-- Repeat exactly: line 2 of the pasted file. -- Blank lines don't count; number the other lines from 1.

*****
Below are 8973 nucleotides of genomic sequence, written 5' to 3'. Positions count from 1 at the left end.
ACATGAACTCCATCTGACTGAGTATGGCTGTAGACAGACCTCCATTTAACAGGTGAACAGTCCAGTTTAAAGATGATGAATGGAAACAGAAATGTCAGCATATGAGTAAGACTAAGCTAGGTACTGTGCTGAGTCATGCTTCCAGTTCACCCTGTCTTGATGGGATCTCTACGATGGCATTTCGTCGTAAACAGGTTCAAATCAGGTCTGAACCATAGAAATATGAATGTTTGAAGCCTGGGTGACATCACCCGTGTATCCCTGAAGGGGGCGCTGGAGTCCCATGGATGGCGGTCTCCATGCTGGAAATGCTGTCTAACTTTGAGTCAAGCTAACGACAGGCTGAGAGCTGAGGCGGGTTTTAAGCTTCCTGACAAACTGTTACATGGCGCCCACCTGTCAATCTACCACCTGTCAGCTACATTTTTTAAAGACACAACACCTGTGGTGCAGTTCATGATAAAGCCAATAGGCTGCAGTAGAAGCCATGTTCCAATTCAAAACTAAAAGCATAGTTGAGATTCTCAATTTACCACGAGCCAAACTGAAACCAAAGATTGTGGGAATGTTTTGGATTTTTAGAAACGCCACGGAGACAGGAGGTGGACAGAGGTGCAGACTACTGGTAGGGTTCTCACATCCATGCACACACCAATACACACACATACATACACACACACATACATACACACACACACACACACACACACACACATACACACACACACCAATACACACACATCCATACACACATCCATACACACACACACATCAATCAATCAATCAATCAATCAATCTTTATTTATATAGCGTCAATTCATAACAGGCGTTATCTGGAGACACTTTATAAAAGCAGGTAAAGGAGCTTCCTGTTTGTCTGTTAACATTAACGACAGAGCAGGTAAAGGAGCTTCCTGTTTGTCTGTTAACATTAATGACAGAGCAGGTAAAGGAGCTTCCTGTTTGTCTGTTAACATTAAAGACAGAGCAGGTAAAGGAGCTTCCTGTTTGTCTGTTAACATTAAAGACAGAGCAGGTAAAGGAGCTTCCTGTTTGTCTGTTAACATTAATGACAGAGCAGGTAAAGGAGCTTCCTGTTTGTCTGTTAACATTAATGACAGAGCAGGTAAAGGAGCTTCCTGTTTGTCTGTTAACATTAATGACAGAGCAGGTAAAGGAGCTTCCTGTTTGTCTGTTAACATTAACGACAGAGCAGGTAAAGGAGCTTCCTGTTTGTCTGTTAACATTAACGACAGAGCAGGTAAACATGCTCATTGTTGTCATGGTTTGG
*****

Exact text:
ACATGAACTCCATCTGACTGAGTATGGCTGTAGACAGACCTCCATTTAACAGGTGAACAGTCCAGTTTAAAGATGATGAATGGAAACAGAAATGTCAGCATATGAGTAAGACTAAGCTAGGTACTGTGCTGAGTCATGCTTCCAGTTCACCCTGTCTTGATGGGATCTCTACGATGGCATTTCGTCGTAAACAGGTTCAAATCAGGTCTGAACCATAGAAATATGAATGTTTGAAGCCTGGGTGACATCACCCGTGTATCCCTGAAGGGGGCGCTGGAGTCCCATGGATGGCGGTCTCCATGCTGGAAATGCTGTCTAACTTTGAGTCAAGCTAACGACAGGCTGAGAGCTGAGGCGGGTTTTAAGCTTCCTGACAAACTGTTACATGGCGCCCACCTGTCAATCTACCACCTGTCAGCTACATTTTTTAAAGACACAACACCTGTGGTGCAGTTCATGATAAAGCCAATAGGCTGCAGTAGAAGCCATGTTCCAATTCAAAACTAAAAGCATAGTTGAGATTCTCAATTTACCACGAGCCAAACTGAAACCAAAGATTGTGGGAATGTTTTGGATTTTTAGAAACGCCACGGAGACAGGAGGTGGACAGAGGTGCAGACTACTGGTAGGGTTCTCACATCCATGCACACACCAATACACACACATACATACACACACACATACATACACACACACACACACACACACACACACATACACACACACACCAATACACACACATCCATACACACATCCATACACACACACACATCAATCAATCAATCAATCAATCAATCTTTATTTATATAGCGTCAATTCATAACAGGCGTTATCTGGAGACACTTTATAAAAGCAGGTAAAGGAGCTTCCTGTTTGTCTGTTAACATTAACGACAGAGCAGGTAAAGGAGCTTCCTGTTTGTCTGTTAACATTAATGACAGAGCAGGTAAAGGAGCTTCCTGTTTGTCTGTTAACATTAAAGACAGAGCAGGTAAAGGAGCTTCCTGTTTGTCTGTTAACATTAAAGACAGAGCAGGTAAAGGAGCTTCCTGTTTGTCTGTTAACATTAATGACAGAGCAGGTAAAGGAGCTTCCTGTTTGTCTGTTAACATTAATGACAGAGCAGGTAAAGGAGCTTCCTGTTTGTCTGTTAACATTAATGACAGAGCAGGTAAAGGAGCTTCCTGTTTGTCTGTTAACATTAACGACAGAGCAGGTAAAGGAGCTTCCTGTTTGTCTGTTAACATTAACGACAGAGCAGGTAAACATGCTCATTGTTGTCATGGTTTGG